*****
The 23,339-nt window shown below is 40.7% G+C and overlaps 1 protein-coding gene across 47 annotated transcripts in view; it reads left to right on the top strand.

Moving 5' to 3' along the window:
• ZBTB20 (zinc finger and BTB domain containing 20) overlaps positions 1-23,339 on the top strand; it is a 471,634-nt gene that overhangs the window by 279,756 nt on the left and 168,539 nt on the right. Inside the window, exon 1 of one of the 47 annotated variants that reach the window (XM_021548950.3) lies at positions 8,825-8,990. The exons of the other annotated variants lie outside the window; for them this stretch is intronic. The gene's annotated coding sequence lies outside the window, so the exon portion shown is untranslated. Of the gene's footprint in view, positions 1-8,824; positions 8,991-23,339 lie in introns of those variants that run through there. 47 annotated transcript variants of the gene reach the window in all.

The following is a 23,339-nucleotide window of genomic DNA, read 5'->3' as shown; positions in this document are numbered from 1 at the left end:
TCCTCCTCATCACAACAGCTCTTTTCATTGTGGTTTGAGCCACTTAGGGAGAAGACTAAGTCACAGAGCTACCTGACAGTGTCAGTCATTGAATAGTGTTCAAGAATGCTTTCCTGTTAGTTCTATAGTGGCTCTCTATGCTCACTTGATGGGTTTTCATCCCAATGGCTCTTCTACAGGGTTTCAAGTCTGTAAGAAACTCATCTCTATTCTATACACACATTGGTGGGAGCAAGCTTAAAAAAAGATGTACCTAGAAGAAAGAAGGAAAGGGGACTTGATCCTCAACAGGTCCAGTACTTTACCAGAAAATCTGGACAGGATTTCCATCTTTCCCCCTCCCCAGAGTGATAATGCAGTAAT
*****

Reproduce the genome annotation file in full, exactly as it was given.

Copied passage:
The 23,339-nt window shown below is 40.7% G+C and overlaps 1 protein-coding gene across 47 annotated transcripts in view; it reads left to right on the top strand.

Moving 5' to 3' along the window:
• ZBTB20 (zinc finger and BTB domain containing 20) overlaps positions 1-23,339 on the top strand; it is a 471,634-nt gene that overhangs the window by 279,756 nt on the left and 168,539 nt on the right. Inside the window, exon 1 of one of the 47 annotated variants that reach the window (XM_021548950.3) lies at positions 8,825-8,990. The exons of the other annotated variants lie outside the window; for them this stretch is intronic. The gene's annotated coding sequence lies outside the window, so the exon portion shown is untranslated. Of the gene's footprint in view, positions 1-8,824; positions 8,991-23,339 lie in introns of those variants that run through there. 47 annotated transcript variants of the gene reach the window in all.

The following is a 23,339-nucleotide window of genomic DNA, read 5'->3' as shown; positions in this document are numbered from 1 at the left end:
TCCTCCTCATCACAACAGCTCTTTTCATTGTGGTTTGAGCCACTTAGGGAGAAGACTAAGTCACAGAGCTACCTGACAGTGTCAGTCATTGAATAGTGTTCAAGAATGCTTTCCTGTTAGTTCTATAGTGGCTCTCTATGCTCACTTGATGGGTTTTCATCCCAATGGCTCTTCTACAGGGTTTCAAGTCTGTAAGAAACTCATCTCTATTCTATACACACATTGGTGGGAGCAAGCTTAAAAAAAGATGTACCTAGAAGAAAGAAGGAAAGGGGACTTGATCCTCAACAGGTCCAGTACTTTACCAGAAAATCTGGACAGGATTTCCATCTTTCCCCCTCCCCAGAGTGATAATGCAGTAAT